We designed the Normalization operator (Norm) with a structure similar to the Multiply-and-Accumulate operator, where, instead of a traditional multiplier, there is the Power2 operator. Its data path is shown in Figure (f)f. A register stores the partial sum and the Sqrt operator produces the output. We designed the square operator as a Look Up Table with -bit input and -bit output. It produces a valid output every clock cycles, where is the size of the array for which we want to compute the Norm. This operator is used either as it is to compute the classification prediction, or as an input for the Squashing function.
We designed and implemented the Squashing function as a Look Up Table, as shown in Figure (e)e. Looking at Equation 1, the function takes an input and its norm . The Norm input is coming from its respective unit. Hence, this Norm operation is not implemented again inside the Squash unit. The LUT takes as input a -bit fixed-point data and a -bit fixed-point norm to produce an -bit output. We decided to limit the bit-width to reduce the computational requirements at this stage, following the analysis performed in Section III that shows the highest computational load for this operation. A valid output is produced with just one additional clock cycle compared to the Norm.
The Softmax function design is shown in Figure (g)g. First, it computes the exponential function (-bit Look Up Table) and accumulates the sum in a register, followed by division. Overall, having an array of elements, this block is able to compute the softmax function of the whole array in clock cycles.
Iv-D Control Unit
At each stage of the inference process, it generates different control signals for all the components of the accelerator architecture, according to the operations needed. It is essential for correct operation of the accelerator.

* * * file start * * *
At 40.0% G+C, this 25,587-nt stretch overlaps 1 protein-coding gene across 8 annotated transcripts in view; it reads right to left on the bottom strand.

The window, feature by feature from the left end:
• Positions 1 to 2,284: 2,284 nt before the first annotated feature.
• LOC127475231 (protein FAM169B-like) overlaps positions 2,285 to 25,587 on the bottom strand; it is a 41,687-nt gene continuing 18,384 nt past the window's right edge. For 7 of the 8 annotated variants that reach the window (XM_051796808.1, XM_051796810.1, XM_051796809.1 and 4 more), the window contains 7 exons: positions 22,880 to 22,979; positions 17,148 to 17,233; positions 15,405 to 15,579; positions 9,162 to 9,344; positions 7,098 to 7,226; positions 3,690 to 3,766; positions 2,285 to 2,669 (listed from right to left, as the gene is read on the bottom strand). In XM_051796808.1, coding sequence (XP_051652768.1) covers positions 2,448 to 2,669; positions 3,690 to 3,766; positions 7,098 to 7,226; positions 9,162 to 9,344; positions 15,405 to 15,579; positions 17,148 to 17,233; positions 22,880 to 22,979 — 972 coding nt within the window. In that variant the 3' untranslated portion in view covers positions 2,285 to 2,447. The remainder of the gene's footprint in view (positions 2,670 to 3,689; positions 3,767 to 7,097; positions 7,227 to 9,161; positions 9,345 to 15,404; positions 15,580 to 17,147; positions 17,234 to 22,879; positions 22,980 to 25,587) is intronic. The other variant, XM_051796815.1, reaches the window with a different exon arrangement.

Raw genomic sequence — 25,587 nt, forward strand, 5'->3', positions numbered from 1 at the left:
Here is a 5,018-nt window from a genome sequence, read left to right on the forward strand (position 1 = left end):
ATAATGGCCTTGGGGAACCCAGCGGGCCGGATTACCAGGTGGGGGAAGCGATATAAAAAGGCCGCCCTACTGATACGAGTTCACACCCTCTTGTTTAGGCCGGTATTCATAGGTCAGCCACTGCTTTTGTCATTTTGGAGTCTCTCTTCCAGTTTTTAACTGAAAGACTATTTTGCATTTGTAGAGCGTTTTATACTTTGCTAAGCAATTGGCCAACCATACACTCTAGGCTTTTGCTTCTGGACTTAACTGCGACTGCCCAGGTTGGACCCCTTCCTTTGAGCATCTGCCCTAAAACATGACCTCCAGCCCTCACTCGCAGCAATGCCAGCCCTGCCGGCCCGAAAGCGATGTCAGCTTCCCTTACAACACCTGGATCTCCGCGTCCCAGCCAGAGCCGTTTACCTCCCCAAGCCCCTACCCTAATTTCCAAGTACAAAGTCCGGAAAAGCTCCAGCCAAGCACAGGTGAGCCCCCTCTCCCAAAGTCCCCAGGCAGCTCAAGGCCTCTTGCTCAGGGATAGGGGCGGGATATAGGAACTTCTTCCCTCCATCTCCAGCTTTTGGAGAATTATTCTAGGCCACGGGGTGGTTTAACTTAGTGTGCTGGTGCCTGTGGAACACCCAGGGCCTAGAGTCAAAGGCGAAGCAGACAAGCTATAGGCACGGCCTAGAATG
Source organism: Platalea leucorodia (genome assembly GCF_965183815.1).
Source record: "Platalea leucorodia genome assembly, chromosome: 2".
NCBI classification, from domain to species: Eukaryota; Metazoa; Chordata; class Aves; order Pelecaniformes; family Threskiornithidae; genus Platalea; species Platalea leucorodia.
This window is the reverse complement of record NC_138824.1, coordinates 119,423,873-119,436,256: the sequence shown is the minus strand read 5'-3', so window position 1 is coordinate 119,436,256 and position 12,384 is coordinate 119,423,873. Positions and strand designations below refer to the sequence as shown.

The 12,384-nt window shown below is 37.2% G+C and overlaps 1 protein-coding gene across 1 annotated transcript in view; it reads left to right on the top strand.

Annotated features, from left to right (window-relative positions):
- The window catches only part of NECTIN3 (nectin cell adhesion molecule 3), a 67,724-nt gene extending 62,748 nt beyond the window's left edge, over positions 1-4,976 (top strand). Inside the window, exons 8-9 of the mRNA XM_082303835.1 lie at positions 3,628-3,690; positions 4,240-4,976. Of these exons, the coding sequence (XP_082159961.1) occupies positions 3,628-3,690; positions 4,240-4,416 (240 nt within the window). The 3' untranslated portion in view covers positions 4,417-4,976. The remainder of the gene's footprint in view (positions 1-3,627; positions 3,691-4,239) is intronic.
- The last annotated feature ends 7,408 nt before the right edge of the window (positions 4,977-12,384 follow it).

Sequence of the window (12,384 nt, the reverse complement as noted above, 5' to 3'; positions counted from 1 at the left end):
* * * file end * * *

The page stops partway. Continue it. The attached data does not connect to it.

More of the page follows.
V Data-Flow Mapping
In this section, we provide the details on how to map the processing of different types of layers and operations onto our CapsAcc accelerator, in a step-by-step fashion. To feed the systolic array, we adopt the mapping policy described in Figure 13. For the ease of understanding, we illustrate the process with the help of an example performing MNIST classification on our CapsAcc accelerator, which also represents our case study. Note, each stage of the CapsuleNet inference requires its own mapping scheme.
V-a Conv1 mapping
The Conv1 layer has filters of size and channels. As shown in Figure (a)a, we designed the mapping row by row (A,B), and after the last row we move to the next channel (C). Figure (a)a shows how the data-flow is mapped onto our CapsAcc accelerator. To perform the convolution efficiently, we hold the weight values into the systolic array to reuse the filter across different input data.
V-B PrimaryCaps mapping
Compared to the Conv1 layer, the PrimaryCaps layer has one more dimension, which is the capsule size (i.e., ). However, we treat the D capsule as a convolutional layer with output channels. Thus, Figure (b)b shows that we map the parameters row-by-row (A,B), then moving through different input channels (C), and only at the third stage we move on to the next output channel (D). This mapping procedure allows us to minimize the accumulator size, because our CapsAcc accelerator computes first the output features for the same output channel. Since the type of this layer is convolutional, the data-flow is the same as the one in the previous layer, as reported in Figure (a)a.
V-C ClassCaps mapping
The mapping of the ClassCaps layer is shown in Figure (c)c. After mapping row by row (A,B), we consider input capsules and input channels as the third dimension (C), and output capsules and output channels as the fourth dimension (D).
Then, for each step of the routing-by-agreement process, we design the corresponding data-flow mapping. It is a critical phase, because a less efficient mapping can potentially have a huge impact on the overall performance.
First, we apply an algorithmic optimization on the routing-by-agreement algorithm. During the first operation, instead of initializing to and computing the softmax on them, we directly initialize the coupling coefficients . The starting point is indicated with the blue arrow in Figure 4. With this optimization, we can skip the softmax computation at the first routing iteration. In fact, this operation is dummy, because all the inputs are equal to , thus they do not depend on the current data.